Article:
Continue reading ‘Warming and CO2 enhance Arctic heterotrophic microbial activity’

Highest plasticity of carbon‐concentrating mechanisms in earliest evolved phytoplankton

Phytoplankton photosynthesis strongly relies on the operation of carbon‐concentrating mechanisms (CCMs) to accumulate CO2 around their carboxylating enzyme ribulose‐1,5‐bisphosphate carboxylase/oxygenase (RuBisCO). Earlier evolved phytoplankton groups were shown to exhibit higher CCM activities to compensate for their RuBisCO with low CO2 specificities. Here, we tested whether earlier evolved phytoplankton groups also exhibit a higher CCM plasticity. To this end, we collected data from literature and applied a Bayesian linear meta‐analytic model. Our results show that with elevated pCO2, photosynthetic CO2 affinities decreased strongest and most consistent for the earlier evolved groups, i.e., cyanobacteria and dinoflagellates, while CO2‐dependent changes in affinities for haptophytes and diatoms were smaller and less consistent. In addition, responses of maximum photosynthetic rates toward elevated pCO2 were generally small and inconsistent across species. Our results demonstrate that phytoplankton groups with an earlier origin possess a high CCM plasticity, whereas more recently evolved groups do not, which likely results from evolved differences in the CO2 specificity of RuBisCO.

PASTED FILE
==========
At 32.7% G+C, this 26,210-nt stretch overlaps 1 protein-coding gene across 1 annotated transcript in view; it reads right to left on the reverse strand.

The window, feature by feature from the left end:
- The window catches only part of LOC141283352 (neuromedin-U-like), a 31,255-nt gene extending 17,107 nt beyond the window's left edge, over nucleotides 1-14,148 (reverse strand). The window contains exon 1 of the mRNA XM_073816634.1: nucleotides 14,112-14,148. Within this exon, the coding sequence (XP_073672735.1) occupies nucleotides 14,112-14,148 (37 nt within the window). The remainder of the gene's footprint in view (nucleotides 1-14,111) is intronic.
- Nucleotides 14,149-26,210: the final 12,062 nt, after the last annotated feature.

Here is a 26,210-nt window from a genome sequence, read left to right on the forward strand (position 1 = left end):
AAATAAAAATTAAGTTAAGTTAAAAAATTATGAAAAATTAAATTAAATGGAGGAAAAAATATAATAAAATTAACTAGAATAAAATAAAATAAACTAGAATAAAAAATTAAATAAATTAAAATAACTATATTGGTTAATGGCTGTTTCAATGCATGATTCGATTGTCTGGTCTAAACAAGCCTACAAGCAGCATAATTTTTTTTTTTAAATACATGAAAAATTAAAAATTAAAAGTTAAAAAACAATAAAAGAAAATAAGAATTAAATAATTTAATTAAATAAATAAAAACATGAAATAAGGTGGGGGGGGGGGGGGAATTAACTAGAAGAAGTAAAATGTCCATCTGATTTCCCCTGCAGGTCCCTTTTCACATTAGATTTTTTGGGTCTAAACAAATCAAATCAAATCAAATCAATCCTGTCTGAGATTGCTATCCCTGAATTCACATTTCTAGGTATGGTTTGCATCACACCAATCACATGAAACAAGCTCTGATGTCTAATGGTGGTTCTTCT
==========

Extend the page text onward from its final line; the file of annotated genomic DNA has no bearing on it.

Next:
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Ocean acidification in the IPCC AR5 WG II